Is John Pilger necessary? Sunny Hundal thinks so:
Pilger is a voice of conscience I think the left still needs. Don’t get me wrong: I think he’s idealistic to the point of unrealistic. But commentators on the far-left are important as a voice that keep the centre-left on their toes, even if they are completely sectarian to a fault, unrealistic about how society should change, frequently illiberal and authoritarian and have no political punch. The point is you still need that voice of anger.
Here’s a taste of Mr Pilger’s idealistic anger, from the pages of the New Statesman:
Returning to Texas, I am struck again by those so unlike the redneck stereotype, in spite of the burden of a form of brainwashing placed on most Americans from a tender age: that theirs is the most superior society in the world, and all means are justified, including the spilling of copious blood, in maintaining that superiority.
No evidence is advanced to support this claim of “brainwashing” and no explanation is offered as to why so many actual Texans should have escaped its burdensome effects. Though the reader is left to presume that, however this brainwashing works, it leads inexorably to a presidential “blood fest” and the “killing [of] yet more brown-skinned people.” The same article also tells us that “Condoleezza Rice… has worked assiduously to deny the Palestinians justice” and states as fact “liberal democracy’s shift towards a corporate dictatorship.” Sadly, the particulars of such things are left to the reader’s wilder imaginings.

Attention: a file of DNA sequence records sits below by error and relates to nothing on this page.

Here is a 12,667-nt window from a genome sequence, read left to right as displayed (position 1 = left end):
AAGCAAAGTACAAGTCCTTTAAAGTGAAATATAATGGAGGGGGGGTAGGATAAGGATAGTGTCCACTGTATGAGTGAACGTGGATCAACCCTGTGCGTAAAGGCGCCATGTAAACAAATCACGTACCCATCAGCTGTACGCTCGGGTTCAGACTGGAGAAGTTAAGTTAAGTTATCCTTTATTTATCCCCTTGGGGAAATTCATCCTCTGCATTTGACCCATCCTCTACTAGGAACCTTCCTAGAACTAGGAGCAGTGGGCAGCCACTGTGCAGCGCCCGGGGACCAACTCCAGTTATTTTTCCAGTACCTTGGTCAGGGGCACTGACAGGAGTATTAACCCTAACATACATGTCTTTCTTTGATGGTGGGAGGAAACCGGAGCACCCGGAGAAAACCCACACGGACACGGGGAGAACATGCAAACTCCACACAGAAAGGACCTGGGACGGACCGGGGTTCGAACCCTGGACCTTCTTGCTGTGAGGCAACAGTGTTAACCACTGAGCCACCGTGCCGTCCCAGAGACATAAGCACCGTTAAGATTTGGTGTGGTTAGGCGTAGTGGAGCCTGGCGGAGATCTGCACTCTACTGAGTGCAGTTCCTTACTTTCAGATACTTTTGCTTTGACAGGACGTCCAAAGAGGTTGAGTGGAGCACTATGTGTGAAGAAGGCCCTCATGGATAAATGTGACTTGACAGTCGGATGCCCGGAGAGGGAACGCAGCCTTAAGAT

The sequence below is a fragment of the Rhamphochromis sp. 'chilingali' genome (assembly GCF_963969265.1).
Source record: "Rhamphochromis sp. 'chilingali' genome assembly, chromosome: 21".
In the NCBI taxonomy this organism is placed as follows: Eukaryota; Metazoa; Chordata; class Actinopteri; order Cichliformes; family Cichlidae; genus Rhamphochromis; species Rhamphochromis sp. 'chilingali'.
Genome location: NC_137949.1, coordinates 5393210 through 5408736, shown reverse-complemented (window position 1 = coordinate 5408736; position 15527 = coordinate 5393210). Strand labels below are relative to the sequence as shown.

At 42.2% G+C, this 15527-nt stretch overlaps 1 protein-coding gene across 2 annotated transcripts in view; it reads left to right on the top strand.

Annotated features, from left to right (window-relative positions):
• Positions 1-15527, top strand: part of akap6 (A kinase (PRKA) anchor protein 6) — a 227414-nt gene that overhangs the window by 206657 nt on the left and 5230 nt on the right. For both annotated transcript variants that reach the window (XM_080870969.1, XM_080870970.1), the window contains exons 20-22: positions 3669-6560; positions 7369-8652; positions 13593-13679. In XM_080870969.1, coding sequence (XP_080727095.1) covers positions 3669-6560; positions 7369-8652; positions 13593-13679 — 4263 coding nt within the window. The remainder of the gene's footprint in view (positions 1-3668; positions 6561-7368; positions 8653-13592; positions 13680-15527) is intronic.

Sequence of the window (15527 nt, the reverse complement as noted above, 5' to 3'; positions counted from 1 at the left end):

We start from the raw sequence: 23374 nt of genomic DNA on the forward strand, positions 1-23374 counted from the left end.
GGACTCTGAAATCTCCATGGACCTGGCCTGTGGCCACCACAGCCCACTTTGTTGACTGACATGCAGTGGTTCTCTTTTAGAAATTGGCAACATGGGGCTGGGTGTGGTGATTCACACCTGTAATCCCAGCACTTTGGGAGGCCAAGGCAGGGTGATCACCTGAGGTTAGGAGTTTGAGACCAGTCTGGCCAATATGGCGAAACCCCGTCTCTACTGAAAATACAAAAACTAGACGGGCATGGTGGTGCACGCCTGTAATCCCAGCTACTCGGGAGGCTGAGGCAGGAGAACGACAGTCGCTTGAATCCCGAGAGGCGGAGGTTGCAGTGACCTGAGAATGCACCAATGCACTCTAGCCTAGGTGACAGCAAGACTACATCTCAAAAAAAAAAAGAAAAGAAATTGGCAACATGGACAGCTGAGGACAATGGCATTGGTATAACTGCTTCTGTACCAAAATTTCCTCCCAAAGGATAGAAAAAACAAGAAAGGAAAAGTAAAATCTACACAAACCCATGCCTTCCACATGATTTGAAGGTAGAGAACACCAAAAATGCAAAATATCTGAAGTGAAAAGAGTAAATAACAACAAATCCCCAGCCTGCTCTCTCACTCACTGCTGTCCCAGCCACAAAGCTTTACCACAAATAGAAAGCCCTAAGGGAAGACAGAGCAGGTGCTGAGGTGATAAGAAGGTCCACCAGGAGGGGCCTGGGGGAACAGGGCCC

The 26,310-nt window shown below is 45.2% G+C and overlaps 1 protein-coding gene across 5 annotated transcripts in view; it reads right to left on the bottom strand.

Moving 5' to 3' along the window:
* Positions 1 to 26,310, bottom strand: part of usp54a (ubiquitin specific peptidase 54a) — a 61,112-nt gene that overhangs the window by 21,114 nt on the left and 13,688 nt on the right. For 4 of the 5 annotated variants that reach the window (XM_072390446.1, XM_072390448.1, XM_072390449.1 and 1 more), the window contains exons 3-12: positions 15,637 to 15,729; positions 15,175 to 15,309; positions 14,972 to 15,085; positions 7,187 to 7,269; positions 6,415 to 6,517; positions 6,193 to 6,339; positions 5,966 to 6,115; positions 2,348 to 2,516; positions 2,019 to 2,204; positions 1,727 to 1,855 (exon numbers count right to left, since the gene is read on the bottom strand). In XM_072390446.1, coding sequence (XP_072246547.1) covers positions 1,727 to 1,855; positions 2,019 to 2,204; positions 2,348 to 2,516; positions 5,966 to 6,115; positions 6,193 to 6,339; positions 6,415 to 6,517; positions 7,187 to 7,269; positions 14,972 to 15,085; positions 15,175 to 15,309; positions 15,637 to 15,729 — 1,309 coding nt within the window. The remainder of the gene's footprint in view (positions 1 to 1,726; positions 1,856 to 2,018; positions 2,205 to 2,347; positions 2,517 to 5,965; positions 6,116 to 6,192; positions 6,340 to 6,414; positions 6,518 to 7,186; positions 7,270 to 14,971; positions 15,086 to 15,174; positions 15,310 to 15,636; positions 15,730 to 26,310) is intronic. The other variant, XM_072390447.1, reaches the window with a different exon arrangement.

Wild imaginings are, of course, a signature of Mr Pilger’s rhetoric, along with the aforementioned anger and unrealism. As illustrated in December 2003 by his enthusiastic support of Ba’athist thugs and jihadist fantasists: “I think the resistance in Iraq is incredibly important for all of us. I think that we depend on the resistance to win so that other countries might not be attacked.” The precise nature of the “resistance” – its methods and lineage – didn’t seem to trouble Pilger; nor was he unduly concerned by the mismatch between that noble resistance and concepts of democracy, human rights, etc. One might, for instance, hesitate to champion the likes of Abu Musab al-Zarqawi, who in January 2005, a week before Iraq’s parliamentary election, said: “We have declared a bitter war against the principle of democracy and all those who seek to enact it.”
What mattered to Pilger, and mattered a great deal, was “deal[ing] a blow to the US Empire” – a point on which he was later happy to elaborate. Asked in January 2004 whether the “anti-war” movement should really be supporting al-Zarqawi and his associates, the Voice Of Conscience™ replied: “Yes, I do. We cannot afford to be choosy… We have no choice now but to support the resistance, for if the resistance fails, the Bush gang will attack another country. If they succeed, a grievous blow will be suffered by the Bush gang.” Two months later, Pilger described British, American and Australian troops as “legitimate targets” and revealed the true, fiendish scope of America’s ambitions: “Unless the United States is defeated [in Iraq], we’re likely to see an attack on Iran, we’re likely to see an attack on North Korea and all the way down the road it could be even an attack on China within a decade.”
China indeed. Based on the above, and much, much else besides, it isn’t clear how such a worldview could help those “brown-skinned people” who, reasonably enough, prefer democracy to despotism. One might, though, note that Mr Pilger is much more animated by the diabolical schemes he ascribes to America, with its designs on China and rampant “brainwashing,” than he is by, say, North Korea’s concentration camps and gas chambers.
Such is the voice of conscience. Hear it roar.